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June 2003

Prose and Cons

Two new books recently translated from German-one lyrical, one prosaic

Austerlitz ***
By W. G. Sebald
Translated by Anthea Bell
Penguin Books, 2002

W. G. Sebald had a reputation for writing stories that focus on history and the human memory, and his last book, Austerlitz, is no exception. The novel revolves around a series of fragmented conversations between two academics, the unnamed narrator and Jacques Austerlitz, over a period of 30 years. Each time they meet, beginning with a chance encounter in an Antwerp train station, Austerlitz reveals more of his tale: in order to escape Nazi occupation, five-year-old Austerlitz was shipped on the Kindertransport from Prague to Wales, where he was raised by a foster family and shielded from his past. Only at school, several years later, does he discover his true identity, and after finishing his studies and immersing himself in academia (the novel begins with a lengthy discursion on history and architecture), he experiences a breakdown, involving recurrent dreams and flashbacks. The second half of the book is devoted to his subsequent search to uncover his roots; the prose takes on a more narrative, melodic tone as Austerlitz travels to Prague, various cities in Germany and finally to Paris.

Sebald’s beautiful descriptions of nature and his evocations of a lost past lull the reader into a dreamlike world similar to that of his two principal characters, who seem to be forever searching for some kind of fulfillment, whether that is through each other or through the more abstract unveiling of their souls. Photography is displayed throughout the book, in a successful attempt to connect art and dreams with memory: “In my photographic work I was always especially entranced by the moment when the shadows of reality emerge out of nothing on the exposed paper, as memories do in the middle of the night, darkening again if you try to cling to them, just like a photographic print left in the developing bath too long.” The photographs do not include captions, allowing the reader to disjoin them from the writing on the page and form their own perceptions of cognition and meaning.

Austerlitz is a ponderous, slow-moving novel—certainly not a story that can be devoured in an evening. The diffuse prose, tending towards uninterrupted monologue, can at times be trying. In a style reminiscent of Faulkner, Sebald manages to eliminate all direct dialogue (the narrator uses the phrase “said Austerlitz” instead) as well as any paragraph breaks in 418 pages of text. In the end, it proves rather difficult to read, and many readers may decide it’s not worth the struggle–– alternatively, for those who are willing to take the trouble, Sebald has produced a work of art that will leave a lasting impression.

Russian Disco *
By Wladimir Kaminer
Translated by Michael Hulse
Ebury Press, 2002

When Wladimir Kaminer decided to leave Moscow in 1990, at the end of the Gorbachev era, emigrating to Germany was the easiest option—in those days. Out of curiosity and in the hope of finding a better life, Kaminer moved to Berlin with his friend Mischa, carrying a blue suit, 200 Russian cigarettes, several photos from his time in the army, a Russian doll lying in a coffin and a bottle of vodka. From the early days, when he is taken in by a group of gypsies living in former East German army barracks, to the moment when he decides to take on German citizenship, Russian Disco documents Kaminer’s experiences in post-wall Berlin. It is a fast-paced, light and sometimes entertaining read, but that is where the praise must end.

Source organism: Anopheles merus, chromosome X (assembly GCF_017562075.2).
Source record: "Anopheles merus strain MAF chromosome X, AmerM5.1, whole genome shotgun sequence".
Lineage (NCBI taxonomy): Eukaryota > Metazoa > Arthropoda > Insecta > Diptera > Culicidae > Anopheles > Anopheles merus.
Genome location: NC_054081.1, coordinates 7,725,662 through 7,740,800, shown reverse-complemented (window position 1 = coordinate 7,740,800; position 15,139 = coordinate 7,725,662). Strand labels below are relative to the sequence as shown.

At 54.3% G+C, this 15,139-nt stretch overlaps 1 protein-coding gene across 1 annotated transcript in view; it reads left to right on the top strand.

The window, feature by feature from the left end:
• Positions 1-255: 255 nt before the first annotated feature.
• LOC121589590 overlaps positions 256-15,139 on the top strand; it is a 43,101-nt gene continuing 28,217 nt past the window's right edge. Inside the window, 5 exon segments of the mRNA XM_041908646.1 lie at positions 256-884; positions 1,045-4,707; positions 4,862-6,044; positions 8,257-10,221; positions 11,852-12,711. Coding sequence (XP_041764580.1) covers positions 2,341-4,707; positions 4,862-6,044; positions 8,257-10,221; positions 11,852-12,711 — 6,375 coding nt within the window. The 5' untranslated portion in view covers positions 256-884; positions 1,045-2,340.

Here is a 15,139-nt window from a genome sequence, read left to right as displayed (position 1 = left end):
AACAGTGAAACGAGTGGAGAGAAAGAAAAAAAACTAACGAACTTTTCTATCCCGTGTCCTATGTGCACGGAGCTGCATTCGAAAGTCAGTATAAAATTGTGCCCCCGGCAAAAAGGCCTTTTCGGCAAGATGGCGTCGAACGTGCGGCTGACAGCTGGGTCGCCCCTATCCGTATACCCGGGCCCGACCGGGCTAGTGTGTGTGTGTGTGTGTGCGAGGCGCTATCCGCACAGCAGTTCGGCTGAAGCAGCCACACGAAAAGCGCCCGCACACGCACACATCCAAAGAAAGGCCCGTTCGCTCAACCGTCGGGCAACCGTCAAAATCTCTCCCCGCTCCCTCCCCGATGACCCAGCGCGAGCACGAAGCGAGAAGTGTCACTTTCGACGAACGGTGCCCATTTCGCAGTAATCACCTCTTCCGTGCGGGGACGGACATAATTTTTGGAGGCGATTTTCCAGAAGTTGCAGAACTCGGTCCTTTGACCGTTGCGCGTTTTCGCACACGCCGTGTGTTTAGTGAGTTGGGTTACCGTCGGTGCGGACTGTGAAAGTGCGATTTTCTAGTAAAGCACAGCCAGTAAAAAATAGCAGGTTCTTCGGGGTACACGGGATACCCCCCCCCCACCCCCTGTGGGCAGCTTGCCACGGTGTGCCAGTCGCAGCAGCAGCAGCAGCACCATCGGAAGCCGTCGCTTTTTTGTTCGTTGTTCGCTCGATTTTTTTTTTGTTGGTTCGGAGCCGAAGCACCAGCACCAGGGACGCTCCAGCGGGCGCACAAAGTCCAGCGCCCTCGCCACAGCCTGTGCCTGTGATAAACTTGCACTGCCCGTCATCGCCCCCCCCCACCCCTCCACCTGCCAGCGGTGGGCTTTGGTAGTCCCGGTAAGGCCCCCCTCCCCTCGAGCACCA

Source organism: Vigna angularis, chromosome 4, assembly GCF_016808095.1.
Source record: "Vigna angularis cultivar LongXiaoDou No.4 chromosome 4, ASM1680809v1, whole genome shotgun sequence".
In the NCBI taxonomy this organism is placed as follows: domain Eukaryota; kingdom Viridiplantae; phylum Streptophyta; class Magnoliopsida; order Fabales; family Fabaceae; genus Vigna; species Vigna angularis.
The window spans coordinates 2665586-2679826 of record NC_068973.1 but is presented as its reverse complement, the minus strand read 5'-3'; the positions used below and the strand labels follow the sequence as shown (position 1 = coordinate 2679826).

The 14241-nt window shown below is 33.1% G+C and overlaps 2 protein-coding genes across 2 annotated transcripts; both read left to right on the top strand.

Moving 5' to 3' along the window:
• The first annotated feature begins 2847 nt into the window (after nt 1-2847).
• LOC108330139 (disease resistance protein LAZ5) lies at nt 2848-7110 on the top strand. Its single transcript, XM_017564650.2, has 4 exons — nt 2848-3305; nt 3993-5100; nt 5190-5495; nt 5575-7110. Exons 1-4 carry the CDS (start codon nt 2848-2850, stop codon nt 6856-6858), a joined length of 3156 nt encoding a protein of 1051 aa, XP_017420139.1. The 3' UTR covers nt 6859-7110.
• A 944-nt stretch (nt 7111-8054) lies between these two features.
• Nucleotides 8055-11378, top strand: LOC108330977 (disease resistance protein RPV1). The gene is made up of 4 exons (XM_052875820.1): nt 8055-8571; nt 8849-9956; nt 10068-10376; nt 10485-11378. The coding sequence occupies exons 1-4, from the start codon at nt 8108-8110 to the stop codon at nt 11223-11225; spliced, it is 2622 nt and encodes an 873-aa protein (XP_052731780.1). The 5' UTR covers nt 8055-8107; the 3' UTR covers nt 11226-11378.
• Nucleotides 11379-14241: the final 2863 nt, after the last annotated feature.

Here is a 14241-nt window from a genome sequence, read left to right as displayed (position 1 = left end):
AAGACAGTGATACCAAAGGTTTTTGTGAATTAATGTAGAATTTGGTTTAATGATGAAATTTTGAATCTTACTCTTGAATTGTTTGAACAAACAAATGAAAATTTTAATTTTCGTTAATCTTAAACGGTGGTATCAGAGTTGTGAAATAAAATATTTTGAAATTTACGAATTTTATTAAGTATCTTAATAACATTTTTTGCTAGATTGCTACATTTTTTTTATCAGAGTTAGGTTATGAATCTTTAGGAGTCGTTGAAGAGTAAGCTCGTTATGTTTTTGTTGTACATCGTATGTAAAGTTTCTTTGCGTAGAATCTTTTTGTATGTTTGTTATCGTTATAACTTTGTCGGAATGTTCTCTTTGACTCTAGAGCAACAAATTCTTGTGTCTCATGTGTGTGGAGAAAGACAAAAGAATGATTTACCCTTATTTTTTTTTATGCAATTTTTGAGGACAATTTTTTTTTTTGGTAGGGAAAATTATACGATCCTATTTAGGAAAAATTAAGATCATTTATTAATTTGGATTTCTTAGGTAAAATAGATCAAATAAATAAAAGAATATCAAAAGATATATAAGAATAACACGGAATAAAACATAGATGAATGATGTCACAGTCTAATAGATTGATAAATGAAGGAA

Kaminer’s short tales could have been humorous. After all, the subject matter is often comical, even absurd: overhearing fellow Russians discussing taboo topics on the tram, getting a job as a sound technician on account of his Russian accent, his wife’s run-in with a half-dead electrician who turned out to be somebody else entirely, Russian versus German telephone sex, various nationalities’ gambling styles, Russian brides, Germans writing Russian guidebooks and even a girl from Samarkand, who has a mouse in her head. Yet, many stories border on the banal, and even interesting moments are overshadowed by a “who cares?” slap-dash style of writing. Occasionally Kaminer produces a thought-provoking piece, for example on the lives of Russian Jewish immigrants, or makes insightful comparisons between different nationalities and their efforts to create a new life for themselves in Germany, but these “nuggets” are few and far between. Kaminer never goes the extra mile required to make his stories worth reading. Perhaps his skills as an observer and writer have been lost in translation. Perhaps.

Every once in a while, Kaminer’s attempts at comedy are successful––for instance, one story relates the troubles of a young German man who learns Russian from a children’s radio program and ends up in prison after traveling to Moscow equipped with nothing more than the memorized line “And now, my little friend.” Another tale focuses on the difficulties of learning German, as when Kaminer wastes an entire day researching youth culture (Jugendkultur) rather than Jewish culture (Judenkultur) for a local newspaper assignment. In the end, however, the reader is left disappointed––the book has been at best a short diversion, at worst a waste of time. To pick up and flip through on an airplane or to provide distraction on a rainy afternoon, it may serve its purpose, but if you buy and peruse it carefully, looking for a window on Germany’s Russian immigrant community, the book fails.

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